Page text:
[PATCH v2 08/10] of/platform: Resolve interrupt references at probe time
thierry.reding at gmail.com
Wed Oct 16 04:20:40 EDT 2013
On Wed, Oct 16, 2013 at 12:24:36AM +0100, Grant Likely wrote:
> On Wed, 18 Sep 2013 15:24:50 +0200, Thierry Reding <thierry.reding at gmail.com> wrote:
> > Interrupt references are currently resolved very early (when a device is
> > created). This has the disadvantage that it will fail in cases where the
> > interrupt parent hasn't been probed and no IRQ domain for it has been
> > registered yet. To work around that various drivers use explicit
> > initcall ordering to force interrupt parents to be probed before devices
> > that need them are created. That's error prone and doesn't always work.
> > If a platform device uses an interrupt line connected to a different
> > platform device (such as a GPIO controller), both will be created in the
> > same batch, and the GPIO controller won't have been probed by its driver
> > when the depending platform device is created. Interrupt resolution will
> > fail in that case.
> What is the reason for all the rework on the irq parsing return values?
> A return value of '0' is always an error on irq parsing, regardless of
> architecture even if NO_IRQ is defined as -1. I may have missed it, but
> I don't see any checking for specific error values in the return paths
> of the functions.
> If the specific return value isn't required (and I don't think it is),
> then you can simplify the whole series by getting rid of the rework
The whole reason for this patch set is to propagate the precise error
code so that when one of the top-level OF IRQ functions is called (such
as irq_of_parse_and_map()) the caller can actually make an reasonable
choice on how to handle the error.
More precisely, the goal of this series was to propagate failure to
create a mapping, due to an IRQ domain not having been registered yet
for the device node passed into irq_create_of_mapping(), back to the
caller, irq_of_parse_and_map(), which can then propagate it further.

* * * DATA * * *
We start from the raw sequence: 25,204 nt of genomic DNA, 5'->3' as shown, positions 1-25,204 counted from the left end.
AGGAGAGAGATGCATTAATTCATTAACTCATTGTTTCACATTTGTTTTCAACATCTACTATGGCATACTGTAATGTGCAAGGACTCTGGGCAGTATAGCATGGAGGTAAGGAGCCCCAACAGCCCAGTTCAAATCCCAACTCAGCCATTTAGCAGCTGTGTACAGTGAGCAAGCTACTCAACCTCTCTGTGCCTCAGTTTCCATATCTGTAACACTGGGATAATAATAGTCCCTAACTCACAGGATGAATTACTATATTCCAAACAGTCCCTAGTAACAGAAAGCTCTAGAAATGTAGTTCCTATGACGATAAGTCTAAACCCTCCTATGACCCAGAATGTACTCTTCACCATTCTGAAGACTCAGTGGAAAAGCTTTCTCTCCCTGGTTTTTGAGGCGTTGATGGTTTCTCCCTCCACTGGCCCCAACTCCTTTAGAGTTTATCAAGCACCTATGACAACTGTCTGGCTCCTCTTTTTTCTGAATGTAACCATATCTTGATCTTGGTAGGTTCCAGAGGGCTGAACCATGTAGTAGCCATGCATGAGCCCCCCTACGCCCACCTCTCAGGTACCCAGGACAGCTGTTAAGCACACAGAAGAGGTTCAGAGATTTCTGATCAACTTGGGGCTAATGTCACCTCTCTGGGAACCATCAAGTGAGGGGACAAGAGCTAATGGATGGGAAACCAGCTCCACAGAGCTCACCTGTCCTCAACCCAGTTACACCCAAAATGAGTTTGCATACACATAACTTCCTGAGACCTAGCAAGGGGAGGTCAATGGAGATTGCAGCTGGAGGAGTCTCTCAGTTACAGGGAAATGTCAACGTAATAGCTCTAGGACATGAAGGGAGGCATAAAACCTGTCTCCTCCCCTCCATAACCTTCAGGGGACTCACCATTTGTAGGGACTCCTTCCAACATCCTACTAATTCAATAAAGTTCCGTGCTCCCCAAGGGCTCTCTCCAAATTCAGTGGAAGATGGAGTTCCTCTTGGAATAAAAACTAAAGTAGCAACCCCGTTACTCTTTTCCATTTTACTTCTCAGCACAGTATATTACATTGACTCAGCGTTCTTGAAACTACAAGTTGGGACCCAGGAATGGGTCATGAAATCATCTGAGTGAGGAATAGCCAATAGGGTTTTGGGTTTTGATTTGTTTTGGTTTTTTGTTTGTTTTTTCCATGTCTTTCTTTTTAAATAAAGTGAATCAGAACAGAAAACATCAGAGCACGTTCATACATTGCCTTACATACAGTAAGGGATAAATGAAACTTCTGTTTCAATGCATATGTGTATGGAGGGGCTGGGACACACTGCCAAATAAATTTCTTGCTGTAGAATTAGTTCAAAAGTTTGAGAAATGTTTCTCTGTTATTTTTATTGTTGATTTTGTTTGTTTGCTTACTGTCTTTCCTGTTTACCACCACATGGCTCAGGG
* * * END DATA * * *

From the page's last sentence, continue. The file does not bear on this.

Ultimately this will allow driver probing to fail with EPROBE_DEFER
when IRQ mapping fails and allow deferred probing to be triggered.
This cannot be done if all you have as error status is 0. Mapping of
IRQs can fail for a number of reasons, such as when an IRQ descriptor
cannot be allocated or when an IRQ domain's .xlate() fails. You don't
want to be deferring probe on all errors because some of them are
genuinely fatal and cannot be recovered from by deferring probe.
With the current implementation in the kernel, interrupt references are
resolved very early, usually when a device is instantiated from the
device tree. So unless all interrupt parents of all devices have been
probed by that time (which usually can only be done using explicit
initcall ordering, and even in that case doesn't always work) then many
devices will end up with an invalid interrupt number.
The typical case where this can happen is if you have a GPIO expander on
an I2C bus that provides interrupt services to other devices. With the
current implementation, the GPIO expander will be probed fairly late, at
which point many of its users will already have been instantiated and
assigned an invalid interrupt. Many drivers try to work around that by
explicitly calling irq_of_parse_and_map() within their .probe() function
because that's usually called sometime after the device's instantiation.
However even that isn't guaranteed to work. If the GPIO expander depends
itself on other resources that cause it to require deferred probing, or
if its driver is built as a module and therefore making the registration
of the corresponding IRQ domain is completely non-deterministic, then
this can fail just as easily.
With this patch series all of these issues should go away. All of the
dependencies should be resolvable by using deferred probing. Furthermore
the mechanism introduced to have the core resolve the IRQ references can
be used to request other standard resources as well. A particular one
that I'm aware of is how IOMMUs are associated with devices. Currently a
variety of quirks have been proposed to work around these issues, such
as reordering nodes in the device tree, which only work because the DTC
implementation that everybody uses happens to keep them ordered in the
same way in the DTB as they were in the DTS.
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